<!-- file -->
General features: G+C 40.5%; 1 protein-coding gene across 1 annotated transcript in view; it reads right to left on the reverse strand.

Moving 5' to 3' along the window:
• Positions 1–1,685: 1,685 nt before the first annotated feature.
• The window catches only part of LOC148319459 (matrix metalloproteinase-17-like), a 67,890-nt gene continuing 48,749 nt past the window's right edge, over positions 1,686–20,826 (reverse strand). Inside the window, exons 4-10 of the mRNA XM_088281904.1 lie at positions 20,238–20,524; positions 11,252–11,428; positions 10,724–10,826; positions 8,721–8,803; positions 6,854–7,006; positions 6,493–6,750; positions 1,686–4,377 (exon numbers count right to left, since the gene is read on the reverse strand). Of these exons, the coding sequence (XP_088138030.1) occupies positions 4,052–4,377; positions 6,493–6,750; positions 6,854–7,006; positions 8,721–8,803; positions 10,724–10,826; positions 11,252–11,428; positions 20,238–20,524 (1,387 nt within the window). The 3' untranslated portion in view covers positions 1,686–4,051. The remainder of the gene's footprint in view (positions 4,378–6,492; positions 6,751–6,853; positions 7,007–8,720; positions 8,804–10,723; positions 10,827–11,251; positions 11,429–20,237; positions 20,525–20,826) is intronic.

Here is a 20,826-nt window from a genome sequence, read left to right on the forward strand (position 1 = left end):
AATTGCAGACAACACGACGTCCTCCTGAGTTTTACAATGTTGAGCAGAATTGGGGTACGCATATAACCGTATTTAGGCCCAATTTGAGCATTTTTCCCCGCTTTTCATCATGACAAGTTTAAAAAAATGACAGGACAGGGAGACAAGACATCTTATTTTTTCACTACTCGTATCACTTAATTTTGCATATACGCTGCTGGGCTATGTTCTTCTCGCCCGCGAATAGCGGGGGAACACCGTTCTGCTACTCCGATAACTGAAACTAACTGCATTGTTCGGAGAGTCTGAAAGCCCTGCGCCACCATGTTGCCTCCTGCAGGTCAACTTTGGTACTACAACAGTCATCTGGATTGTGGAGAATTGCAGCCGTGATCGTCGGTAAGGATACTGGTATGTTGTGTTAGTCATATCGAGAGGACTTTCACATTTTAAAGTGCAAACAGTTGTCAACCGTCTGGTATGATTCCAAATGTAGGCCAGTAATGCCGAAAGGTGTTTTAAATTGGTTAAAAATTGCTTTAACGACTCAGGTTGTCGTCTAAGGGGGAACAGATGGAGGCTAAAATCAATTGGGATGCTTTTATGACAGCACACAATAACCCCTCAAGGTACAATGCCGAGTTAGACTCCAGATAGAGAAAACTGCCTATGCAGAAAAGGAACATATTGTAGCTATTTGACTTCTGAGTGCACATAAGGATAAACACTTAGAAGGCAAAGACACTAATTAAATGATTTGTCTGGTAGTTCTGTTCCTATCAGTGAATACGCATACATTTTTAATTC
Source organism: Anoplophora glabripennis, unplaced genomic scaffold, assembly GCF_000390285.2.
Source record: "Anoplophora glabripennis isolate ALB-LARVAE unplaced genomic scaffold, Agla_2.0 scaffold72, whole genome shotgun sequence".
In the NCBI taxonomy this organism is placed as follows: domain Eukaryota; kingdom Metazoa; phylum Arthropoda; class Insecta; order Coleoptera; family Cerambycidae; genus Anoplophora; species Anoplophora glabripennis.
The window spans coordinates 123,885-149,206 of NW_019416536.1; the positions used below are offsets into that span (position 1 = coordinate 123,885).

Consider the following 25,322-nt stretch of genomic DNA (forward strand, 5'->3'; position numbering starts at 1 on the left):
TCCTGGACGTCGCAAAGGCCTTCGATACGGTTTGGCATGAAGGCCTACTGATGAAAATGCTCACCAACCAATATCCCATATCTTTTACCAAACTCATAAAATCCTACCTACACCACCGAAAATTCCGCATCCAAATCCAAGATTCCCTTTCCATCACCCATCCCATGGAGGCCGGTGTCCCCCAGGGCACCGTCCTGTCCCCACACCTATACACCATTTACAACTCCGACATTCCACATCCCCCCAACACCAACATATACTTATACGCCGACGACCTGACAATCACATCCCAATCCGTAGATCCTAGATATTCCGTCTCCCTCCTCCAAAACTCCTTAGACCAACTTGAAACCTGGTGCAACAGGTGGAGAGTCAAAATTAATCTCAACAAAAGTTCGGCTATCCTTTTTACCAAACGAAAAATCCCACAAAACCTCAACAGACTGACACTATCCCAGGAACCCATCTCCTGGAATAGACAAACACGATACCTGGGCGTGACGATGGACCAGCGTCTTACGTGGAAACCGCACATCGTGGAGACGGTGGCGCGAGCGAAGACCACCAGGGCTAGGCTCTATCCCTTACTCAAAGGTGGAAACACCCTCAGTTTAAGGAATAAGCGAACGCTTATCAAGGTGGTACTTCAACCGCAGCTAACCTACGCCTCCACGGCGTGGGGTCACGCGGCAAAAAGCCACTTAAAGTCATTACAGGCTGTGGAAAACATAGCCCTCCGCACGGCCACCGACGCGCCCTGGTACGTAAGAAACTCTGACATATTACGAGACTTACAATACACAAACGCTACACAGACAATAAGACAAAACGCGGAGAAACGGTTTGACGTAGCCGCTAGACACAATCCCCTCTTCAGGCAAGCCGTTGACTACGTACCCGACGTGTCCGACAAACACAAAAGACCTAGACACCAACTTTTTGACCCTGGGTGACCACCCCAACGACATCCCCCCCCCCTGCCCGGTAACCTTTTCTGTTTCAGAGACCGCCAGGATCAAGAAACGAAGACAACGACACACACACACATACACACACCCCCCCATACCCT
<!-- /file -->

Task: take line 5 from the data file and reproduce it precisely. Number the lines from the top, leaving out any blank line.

Here is a 20,826-nt window from a genome sequence, read left to right on the forward strand (position 1 = left end):